5a37baca7d52322814961d4cd9745261Cocoa Cashew Truffles

1 cup pitted dates

1 cup cashews

1/2 cup almond butter

4-5 Tbsps. cocoa (no sugar added, remember!)

Put all of the ingredients in a food processor. Process for about 1 minute, or until you can take a pinch of the mixture and it holds together. Scoop out little bits at a time and mold them into balls. Make yourself only eat one or two and put the rest in the ‘fridge or freezer. Go on with your Whole30 without biting anyone’s head off or weeping incessantly.

I have no idea if these are any good when you’re not doing a Whole30, but I’m guessing they are since two out of three of my children devoured the one each I allowed them. Not because I’m a good mom who limits sweets, but because they have Tootsie Rolls and I have nothing but these things.

Still worried you might gorge yourself too much and awaken your “sugar dragon?” This recipe is easily halved. And the freezer is your friend.

Happy Chocolating!

Need more Saturday Coooking posts? Click here! Because a person cannot live on books alone. 

Everyday Life, Saturday Cooking

Simple and Creamy Blueberry Baked Oatmeal

This is absolutely the recipe I have missed the most during our Whole30. It’s the easiest hot breakfast ever, my whole family gobbles it up, and it’s healthy! I’ll be making this Saturday morning when our Whole30 is over (with almond milk, so as not to throw our systems into shock just yet…). I’m sharing it today in honor of National Oatmeal Day (is that really a thing? apparently it is).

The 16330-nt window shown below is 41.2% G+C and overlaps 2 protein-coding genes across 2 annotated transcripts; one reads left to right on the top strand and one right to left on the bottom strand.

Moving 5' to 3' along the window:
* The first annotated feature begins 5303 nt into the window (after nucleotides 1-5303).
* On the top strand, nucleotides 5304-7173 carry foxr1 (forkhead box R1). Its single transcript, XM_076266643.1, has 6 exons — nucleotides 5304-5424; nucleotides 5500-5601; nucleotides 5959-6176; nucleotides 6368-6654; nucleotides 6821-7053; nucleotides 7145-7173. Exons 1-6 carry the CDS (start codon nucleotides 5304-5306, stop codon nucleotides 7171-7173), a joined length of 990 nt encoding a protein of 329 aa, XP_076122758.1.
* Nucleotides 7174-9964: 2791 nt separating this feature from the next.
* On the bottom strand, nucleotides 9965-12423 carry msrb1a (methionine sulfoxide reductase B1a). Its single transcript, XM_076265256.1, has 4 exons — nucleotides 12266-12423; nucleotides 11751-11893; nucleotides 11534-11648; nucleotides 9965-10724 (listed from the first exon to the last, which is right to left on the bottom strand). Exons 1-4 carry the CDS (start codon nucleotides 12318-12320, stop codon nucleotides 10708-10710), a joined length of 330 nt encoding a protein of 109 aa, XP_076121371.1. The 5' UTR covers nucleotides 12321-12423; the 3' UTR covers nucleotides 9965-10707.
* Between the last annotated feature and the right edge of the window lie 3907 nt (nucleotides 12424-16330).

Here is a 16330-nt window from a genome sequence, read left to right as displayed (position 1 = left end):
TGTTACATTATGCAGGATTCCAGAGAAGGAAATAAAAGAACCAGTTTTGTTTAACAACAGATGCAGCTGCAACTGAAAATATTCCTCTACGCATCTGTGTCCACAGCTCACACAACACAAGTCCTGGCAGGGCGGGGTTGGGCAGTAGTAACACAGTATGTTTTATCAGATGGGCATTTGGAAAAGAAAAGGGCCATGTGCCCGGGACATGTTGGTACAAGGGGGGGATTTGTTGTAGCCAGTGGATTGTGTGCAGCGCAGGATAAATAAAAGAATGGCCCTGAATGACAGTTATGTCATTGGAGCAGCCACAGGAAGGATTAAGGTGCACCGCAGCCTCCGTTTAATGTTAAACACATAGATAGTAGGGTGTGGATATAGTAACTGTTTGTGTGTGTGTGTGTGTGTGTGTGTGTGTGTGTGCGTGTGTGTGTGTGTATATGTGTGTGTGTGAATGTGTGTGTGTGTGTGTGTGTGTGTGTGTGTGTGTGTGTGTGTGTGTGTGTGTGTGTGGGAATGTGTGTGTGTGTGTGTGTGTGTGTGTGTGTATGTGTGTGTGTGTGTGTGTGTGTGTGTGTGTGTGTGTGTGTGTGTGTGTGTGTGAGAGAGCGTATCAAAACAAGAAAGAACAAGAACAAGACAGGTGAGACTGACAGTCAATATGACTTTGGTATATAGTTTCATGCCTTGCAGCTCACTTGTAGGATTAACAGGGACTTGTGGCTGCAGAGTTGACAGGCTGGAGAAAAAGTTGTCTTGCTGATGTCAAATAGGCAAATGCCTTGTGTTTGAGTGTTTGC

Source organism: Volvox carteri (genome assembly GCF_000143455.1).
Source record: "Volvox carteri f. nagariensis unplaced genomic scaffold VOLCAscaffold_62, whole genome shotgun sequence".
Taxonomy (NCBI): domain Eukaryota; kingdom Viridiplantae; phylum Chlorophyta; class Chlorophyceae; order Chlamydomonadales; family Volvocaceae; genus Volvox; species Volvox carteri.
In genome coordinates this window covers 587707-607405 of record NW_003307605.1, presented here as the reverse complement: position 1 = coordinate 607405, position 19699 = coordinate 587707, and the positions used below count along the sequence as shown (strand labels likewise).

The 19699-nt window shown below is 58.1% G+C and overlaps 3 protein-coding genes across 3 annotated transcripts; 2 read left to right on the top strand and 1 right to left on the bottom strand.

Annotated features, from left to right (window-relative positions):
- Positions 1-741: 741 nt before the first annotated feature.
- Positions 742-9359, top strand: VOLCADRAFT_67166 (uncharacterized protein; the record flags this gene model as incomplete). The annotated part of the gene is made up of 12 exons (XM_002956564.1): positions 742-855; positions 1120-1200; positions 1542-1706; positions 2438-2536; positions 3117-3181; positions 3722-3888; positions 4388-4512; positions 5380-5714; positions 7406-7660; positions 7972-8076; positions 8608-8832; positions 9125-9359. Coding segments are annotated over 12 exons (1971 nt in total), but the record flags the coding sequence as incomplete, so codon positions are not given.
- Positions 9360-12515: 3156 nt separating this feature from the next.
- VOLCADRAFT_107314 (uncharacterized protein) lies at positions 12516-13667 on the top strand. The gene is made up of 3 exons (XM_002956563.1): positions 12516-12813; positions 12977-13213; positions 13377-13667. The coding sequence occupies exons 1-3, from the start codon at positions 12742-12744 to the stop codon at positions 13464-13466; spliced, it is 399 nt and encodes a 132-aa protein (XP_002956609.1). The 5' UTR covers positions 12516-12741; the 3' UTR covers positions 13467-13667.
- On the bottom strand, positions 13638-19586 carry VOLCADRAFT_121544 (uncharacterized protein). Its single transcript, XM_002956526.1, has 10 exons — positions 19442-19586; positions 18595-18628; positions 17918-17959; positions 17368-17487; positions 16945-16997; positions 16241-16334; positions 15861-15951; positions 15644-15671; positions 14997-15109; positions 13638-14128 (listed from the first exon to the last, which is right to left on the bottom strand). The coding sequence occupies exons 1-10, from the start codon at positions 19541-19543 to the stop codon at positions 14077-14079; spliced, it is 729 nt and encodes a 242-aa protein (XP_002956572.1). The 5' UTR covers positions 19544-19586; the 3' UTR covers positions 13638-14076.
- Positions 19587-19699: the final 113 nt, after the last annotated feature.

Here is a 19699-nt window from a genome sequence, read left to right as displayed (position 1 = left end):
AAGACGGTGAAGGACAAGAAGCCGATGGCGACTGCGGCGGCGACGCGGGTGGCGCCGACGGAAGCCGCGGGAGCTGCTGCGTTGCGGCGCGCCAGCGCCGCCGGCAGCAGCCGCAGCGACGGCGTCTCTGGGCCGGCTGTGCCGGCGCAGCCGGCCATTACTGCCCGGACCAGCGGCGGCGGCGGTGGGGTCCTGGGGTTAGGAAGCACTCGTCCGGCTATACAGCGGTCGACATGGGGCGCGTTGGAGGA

A lot of baked oatmeal recipes will give you a drier, more bread-like pan of oatmeal that you can cut into bars. This is a creamy recipe that you will want to scoop into a bowl, which is more comforting somehow. It’s awesome for winter, but we make it all year round. My kids love to take their bowls of creamy oatmeal to the play house on bright summer mornings.

Ingredients:

2 cups of old fashioned oats

1.5 cups of milk

1.5 cups of water

1 cup of fresh or frozen blueberries

3-4 Tbsps of brown sugar

1 tsp of cinnamon

Here’s all you do: dump all the ingredients into your 9×9 or thereabouts baking dish, stir it all together, bake it for 15-20 minutes at 350. Seriously, you don’t even have to wait for the oven to preheat, though it’s a good idea to turn it on first thing. I check on mine around the ten minute mark and add a little more milk or water if it’s looking too dry for our liking.

And that’s it! Creamy blueberry oatmeal for everyone. This recipe serves our family of two adults and three small children with no leftovers. I need to start doubling it! It’s pretty good leftover, too, heated in the microwave with just a little extra milk to keep it moist. Mmmm….I can’t wait til Saturday.

Everyday Life, Reviews, Saturday Cooking

The Whole30 – Our Review {Saturday Cooking On A Wednesday}

As mentioned in this post, I’ve been poring over The Whole30: The Thirty Day Guide to Total Health and Food Freedom a lot over the last few weeks. Today, my husband and I have reached Day 28 (justtwomoredays!!!!) of our Whole30 experience.

What is The Whole30?